“Our ethos is: every pharmacist who can prescribe, should prescribe,” says Wasim Baqir, research and development pharmacist at Northumbria Healthcare NHS Foundation Trust.
His organisation has been working for more than a decade to make this a reality. Today, more than 80% of its 44 clinical pharmacists prescribe or are training to become an independent prescriber. Most of those who are not prescribing are newly qualified pharmacists who are not yet eligible for training.
David Campbell, chief pharmacist at the trust, says it has such belief in independent prescribing that the qualification is now essential to work at the trust. “It’s a condition of employment,” he says.
In 2014, Baqir, Campbell and colleagues published a paper in the European Journal of Hospital Pharmacy
which showed that, in a sample of 1,415 pharmacist-prescribed medication orders across the trust’s three hospitals, there was an error rate of just 0.3%.
The paper was confirmation of a vision that has helped to reduce medicines errors and omissions, lessen the delays they cause, and integrate pharmacists into clinical teams across the trust’s hospitals.
RPS backs prescribing role
“We see a great future for independent prescribing and the capacity and capability this adds to a multidisciplinary team as pharmacists take on these new roles, so we’re fully supportive of schemes like Northumbria,” says Heidi Wright, Royal Pharmaceutical Society (RPS) practice and policy lead.
As of 9 March 2015, there were 3,150 independent prescribers on the GPhC register, as well as 440 supplementary-only prescribers. The RPS has pledged to support more members to become prescribers, and provides resources and events for those seeking to qualify.
“The fact that Northumbria [trust is] moving at both pace and scale is something we hope the NHS will notice and apply in other healthcare settings,” says Neal Patel, RPS head of corporate communications.
The hospital trust began its journey towards pharmacist prescribing in the early 2000s, prior to national medicines reconciliation guidance.
“Our intelligence showed we had a major weakness within the process of hospital admission,” says Campbell. “We also recognised that doctors were making prescribing errors, often as they were without the information they needed, or omitting medicines from the lists, because of the admissions process.”
As a result, pharmacists had to flag up the omissions and errors and go back to the doctor to put them right. The trust realised that removing one step in this complex chain would avoid the duplication of effort required to correct these mistakes and omissions. The answer? Let the pharmacists prescribe.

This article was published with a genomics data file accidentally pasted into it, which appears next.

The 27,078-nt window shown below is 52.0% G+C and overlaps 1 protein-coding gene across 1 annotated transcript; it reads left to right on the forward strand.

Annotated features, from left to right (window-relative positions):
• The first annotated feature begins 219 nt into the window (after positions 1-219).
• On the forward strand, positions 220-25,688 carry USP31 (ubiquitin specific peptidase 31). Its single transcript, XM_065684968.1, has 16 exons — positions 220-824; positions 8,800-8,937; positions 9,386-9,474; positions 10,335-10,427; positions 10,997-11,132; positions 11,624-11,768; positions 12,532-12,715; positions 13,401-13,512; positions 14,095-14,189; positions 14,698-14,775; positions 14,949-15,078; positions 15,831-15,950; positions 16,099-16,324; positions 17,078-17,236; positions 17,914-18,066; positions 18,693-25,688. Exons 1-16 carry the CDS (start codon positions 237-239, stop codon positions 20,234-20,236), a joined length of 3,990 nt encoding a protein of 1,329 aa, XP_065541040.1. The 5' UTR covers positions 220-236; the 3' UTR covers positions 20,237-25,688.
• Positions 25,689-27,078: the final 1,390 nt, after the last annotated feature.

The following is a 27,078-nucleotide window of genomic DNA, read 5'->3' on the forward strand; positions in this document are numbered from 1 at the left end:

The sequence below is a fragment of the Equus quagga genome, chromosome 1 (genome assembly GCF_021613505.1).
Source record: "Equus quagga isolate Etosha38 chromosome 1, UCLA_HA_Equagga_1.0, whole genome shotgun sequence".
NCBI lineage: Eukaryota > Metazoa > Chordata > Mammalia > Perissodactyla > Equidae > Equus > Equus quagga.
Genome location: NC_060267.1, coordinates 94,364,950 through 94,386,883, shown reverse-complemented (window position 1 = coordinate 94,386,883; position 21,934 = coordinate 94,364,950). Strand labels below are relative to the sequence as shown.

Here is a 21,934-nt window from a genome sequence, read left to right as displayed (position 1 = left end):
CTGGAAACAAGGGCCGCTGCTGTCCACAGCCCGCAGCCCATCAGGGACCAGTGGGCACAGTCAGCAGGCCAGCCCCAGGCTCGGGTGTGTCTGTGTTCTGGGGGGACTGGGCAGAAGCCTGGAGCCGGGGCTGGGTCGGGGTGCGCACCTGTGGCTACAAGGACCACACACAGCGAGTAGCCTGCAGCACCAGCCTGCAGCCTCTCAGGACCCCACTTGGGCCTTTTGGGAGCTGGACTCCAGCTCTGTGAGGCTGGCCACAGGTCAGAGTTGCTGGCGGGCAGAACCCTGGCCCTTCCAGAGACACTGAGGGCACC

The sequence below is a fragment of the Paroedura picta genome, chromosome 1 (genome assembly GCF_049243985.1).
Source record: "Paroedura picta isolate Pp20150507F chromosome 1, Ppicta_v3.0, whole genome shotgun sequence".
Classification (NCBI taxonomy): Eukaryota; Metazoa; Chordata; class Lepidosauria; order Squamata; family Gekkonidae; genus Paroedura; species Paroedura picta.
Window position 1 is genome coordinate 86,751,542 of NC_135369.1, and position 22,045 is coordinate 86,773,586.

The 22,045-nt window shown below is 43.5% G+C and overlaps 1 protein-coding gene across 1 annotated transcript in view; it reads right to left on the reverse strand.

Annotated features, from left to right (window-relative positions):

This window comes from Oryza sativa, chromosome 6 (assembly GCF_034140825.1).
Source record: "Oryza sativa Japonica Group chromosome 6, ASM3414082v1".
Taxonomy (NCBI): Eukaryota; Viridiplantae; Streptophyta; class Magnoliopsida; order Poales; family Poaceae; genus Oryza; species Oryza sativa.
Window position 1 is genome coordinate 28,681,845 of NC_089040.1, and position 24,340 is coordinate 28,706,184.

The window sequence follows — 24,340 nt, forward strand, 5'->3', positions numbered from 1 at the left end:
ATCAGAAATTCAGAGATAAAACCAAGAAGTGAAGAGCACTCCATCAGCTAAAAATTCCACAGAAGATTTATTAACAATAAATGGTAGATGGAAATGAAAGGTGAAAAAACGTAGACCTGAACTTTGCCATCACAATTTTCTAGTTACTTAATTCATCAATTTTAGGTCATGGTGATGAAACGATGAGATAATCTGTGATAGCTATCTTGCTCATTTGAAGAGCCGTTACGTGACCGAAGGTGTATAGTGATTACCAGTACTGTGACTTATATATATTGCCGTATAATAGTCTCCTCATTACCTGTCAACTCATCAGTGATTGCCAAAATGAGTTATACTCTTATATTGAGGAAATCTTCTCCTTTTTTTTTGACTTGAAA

“When supplementary prescribing came about [in 2003], we made a conscious decision within our senior team that we were going to put as many pharmacists as we possibly could through the qualification,” says Campbell.
When the trust placed supplementary prescribers in admissions units, medicines errors associated with admission fell significantly, as did delays incurred in correcting errors, Campbell says.
Baqir explains: “The early data was really the driver to start expanding this approach, not just to our emergency admissions unit, but to the rest of the hospital as well.”
Campbell’s team anticipated the direction of travel and, when independent prescribing arrived in 2006, the trust was quick to upskill its pharmacists. This reduced the need to refer back to the prescribing doctor, further streamlining clinical processes.
“Because our error rate is so low, we’ve made a conscious decision now that pharmacists aren’t having to have their prescribing checked, where nearly everywhere else in the organisation we continue to check prescribers’ work,” adds Campbell, though pharmacists can still ask colleagues to review complex prescriptions.
His team now aims to increase the amount of prescribing by their pharmacists as the trust shifts to seven-day working, and to explore new clinical roles in areas such as A&E, general practice, care homes and domiciliary care.
Although Campbell believes the evidence in favour of pharmacist independent prescribing is now clear, he still encourages further research to build an even stronger evidence base for the role. Baqir encourages the RPS to place a “stronger emphasis” on promoting the benefits of pharmacist prescribing roles to the wider NHS.
“It’s actually brought us closer to the wider clinical team, because it got us integrated within it to make that sort of contribution to patient care,” Campbell concludes.
A good career move?
Source: Northumbria Healthcare NHS Foundation Trust
David Campbell and Wasim Baqir believe an independent prescribing qualification is a valuable addition to a pharmacist’s CV.
To qualify, a pharmacist must complete a GPhC-accredited training programme, which is typically taken part-time over six months.
“If you can get on to a prescribing qualification course as early in your career as possible, it’s only going to be a good thing for you,” says Baqir. “It gives an increasing level of confidence to work as an independent practitioner.”
Campbell hopes the elements within the proposed integrated five-year pharmacy degree will allow trusts to quickly upskill new pharmacists to full independent prescriber status. But he says pharmacists should not fear the growth in the workforce — in fact, a shortage of prescribers could become a barrier to the trust’s goals, he says.
“If we develop [pharmacy students] in the way that we’re talking about, we’ll be able to fill lots of these prescribing roles,” says Campbell. “But it will only happen if leaders within the profession — including the Royal Pharmaceutical Society — recognise this opportunity and drive forward the development [of prescribing roles].”